A lot of attention has been given to various ways that scammers bilk Medicare. But experts are seeing an increase in the number of cases in which the scammers target not just Medicare, but the Medicare recipients themselves. The result is potentially large financial losses for the elderly, who may be ill-equipped to investigate fraud, be embarrassed at having been fooled or by not know where to turn for help in recovering their money.

How does it all work? Frequently, scammers posing as Medicare specialists will ask for bank account or credit card numbers. Once they have them, they can wipe out victims' savings or run up mountains of credit card bills. Similarly, they are sometimes able to use someone's Medicare number as the first step toward identity theft.

"Treat your Medicare number like a credit card. You would not give out credit card information to a stranger. Do not give out your Medicare card (number) to anyone," says Barbara Dieker, director of the Office of Elder Rights at the Administration of Aging, part of the U.S. Department of Health and Human Services.

But the scammers are masters at getting people to reveal personal information. They may call on the phone and chat up the person, saying they are with the federal government. They may ask the victim to verify his or her address, or if he or she still goes to a particular senior center. The goal is to build trust and credibility. Then, they ask for a Medicare number or bank information.

Fueling the Fear Factor

Scams run the gamut, but they often play on changes in health care coverage, which the elderly may not understand well or be fearful of, says Dieker. An example is the Patient Protection and Affordable Care Act, the sweeping health reform law passed in 2010.

She says one of the first scams to surface occurred in Missouri, where con artists went to seniors' doors hawking "Obamacare" insurance policies. They claimed the policies had a limited enrollment period, so the person must act quickly. To lock in coverage, the person would have to provide their Medicare number. "People are scared to death to lose health care," Dieker says. "They twist and turn to create misinformation about it to make a buck."

Scammers also used the guise of health care reform to call up a beneficiary, claim to be from the federal government, and offer $250 to help with the prescription drug "doughnut hole." This "doughnut hole" is a coverage gap on prescriptions, when a person's drug costs are too high to be covered by basic Medicare, but not high enough to qualify for catastrophic coverage.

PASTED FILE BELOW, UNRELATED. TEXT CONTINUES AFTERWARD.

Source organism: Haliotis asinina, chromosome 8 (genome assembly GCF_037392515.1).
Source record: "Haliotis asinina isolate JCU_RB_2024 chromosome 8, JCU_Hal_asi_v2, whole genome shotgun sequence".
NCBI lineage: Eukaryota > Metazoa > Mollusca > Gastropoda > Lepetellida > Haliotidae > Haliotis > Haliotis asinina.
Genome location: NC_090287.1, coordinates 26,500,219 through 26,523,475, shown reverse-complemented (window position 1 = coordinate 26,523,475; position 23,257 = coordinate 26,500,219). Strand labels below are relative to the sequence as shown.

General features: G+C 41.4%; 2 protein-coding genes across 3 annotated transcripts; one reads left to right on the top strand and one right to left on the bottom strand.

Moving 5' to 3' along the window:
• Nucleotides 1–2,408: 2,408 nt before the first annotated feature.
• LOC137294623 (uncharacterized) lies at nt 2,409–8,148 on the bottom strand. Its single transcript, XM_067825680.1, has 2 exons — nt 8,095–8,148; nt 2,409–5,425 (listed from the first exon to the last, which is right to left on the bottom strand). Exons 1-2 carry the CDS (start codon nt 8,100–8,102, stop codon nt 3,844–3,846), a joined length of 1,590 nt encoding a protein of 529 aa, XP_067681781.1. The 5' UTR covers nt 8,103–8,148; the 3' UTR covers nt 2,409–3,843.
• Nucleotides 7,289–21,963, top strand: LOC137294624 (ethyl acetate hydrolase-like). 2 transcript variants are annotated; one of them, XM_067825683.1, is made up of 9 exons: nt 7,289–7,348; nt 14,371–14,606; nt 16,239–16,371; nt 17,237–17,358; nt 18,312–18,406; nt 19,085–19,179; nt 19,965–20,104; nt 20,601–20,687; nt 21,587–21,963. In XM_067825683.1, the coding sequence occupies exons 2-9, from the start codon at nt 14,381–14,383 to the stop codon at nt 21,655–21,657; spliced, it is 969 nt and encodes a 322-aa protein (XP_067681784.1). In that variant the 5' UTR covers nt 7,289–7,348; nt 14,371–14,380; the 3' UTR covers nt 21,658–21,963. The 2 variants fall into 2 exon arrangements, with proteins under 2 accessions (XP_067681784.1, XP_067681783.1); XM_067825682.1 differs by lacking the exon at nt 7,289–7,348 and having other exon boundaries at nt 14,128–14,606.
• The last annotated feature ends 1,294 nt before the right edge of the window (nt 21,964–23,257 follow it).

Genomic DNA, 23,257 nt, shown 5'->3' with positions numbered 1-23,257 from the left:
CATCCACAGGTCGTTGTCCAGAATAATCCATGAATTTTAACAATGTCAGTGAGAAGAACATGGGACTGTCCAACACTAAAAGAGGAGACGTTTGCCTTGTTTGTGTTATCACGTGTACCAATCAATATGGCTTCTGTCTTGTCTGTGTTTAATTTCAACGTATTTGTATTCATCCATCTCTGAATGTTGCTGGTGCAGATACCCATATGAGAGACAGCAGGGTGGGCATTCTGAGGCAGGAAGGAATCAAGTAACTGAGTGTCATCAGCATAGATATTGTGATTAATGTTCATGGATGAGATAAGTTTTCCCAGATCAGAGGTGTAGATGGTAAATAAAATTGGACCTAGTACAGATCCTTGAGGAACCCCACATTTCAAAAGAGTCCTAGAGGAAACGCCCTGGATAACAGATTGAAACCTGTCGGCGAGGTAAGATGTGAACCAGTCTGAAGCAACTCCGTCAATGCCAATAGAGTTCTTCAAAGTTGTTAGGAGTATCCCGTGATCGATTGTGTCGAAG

The catch: Scammers tell seniors they must provide their bank account number to receive a direct deposit, or their Medicare number.

While Medicare does provide $250 to help with the "doughnut hole," the money is sent directly to the beneficiary, and no one from the government calls to request Medicare or bank account information. "Remember -- there are no forms to fill out to receive this benefit once you qualify for it," it says on Medicare's website. "Don't give your personal information to anyone who calls you about the $250 rebate check."

People often "come into the program without really knowing much about the program and how it works," says Sandra Colon, the South Florida specialist with Senior Medicare Patrol, or SMP. SMP is funded by the Agency on Aging and is tasked with fraud detection and prevention.

Even when they aren't getting scammed, seniors may unwittingly be participating in one. Fraudsters may offer money, gifts or a free lunch, provided they go to a clinic for medical tests, says Robert Targ, a partner with Diaz Reus Attorneys & Counselors in Miami, the city considered "ground zero" for Medicare fraud. "Medicare is billed for all sorts of sophisticated tests they don't need."

Protect Yourself

The first defense for seniors is protecting their Medicare number. Dieker says typically no one from Medicare will call a beneficiary, and a legitimate Medicare representative won't ask for someone's number -- he or she should already have it at hand.

She advises beneficiaries to keep a personal health care journal, tracking medical appointment dates, medications received and tests and procedures conducted. That information should then be compared with the Medicare Summary Notice that comes in the mail each quarter. Charges also can be tracked in real time on Medicare's website.

If something is incorrect, it could be an innocent error -- or it could be fraud. At that point she recommends contacting the SMP, which has offices in each state.

Dieker also cautions beneficiaries to resist the badgering of potential fraudsters. Often Medicare beneficiaries are "isolated, vulnerable and confused. If someone is persistent they feel like they have to act, and feel irresponsible and stupid if they don't."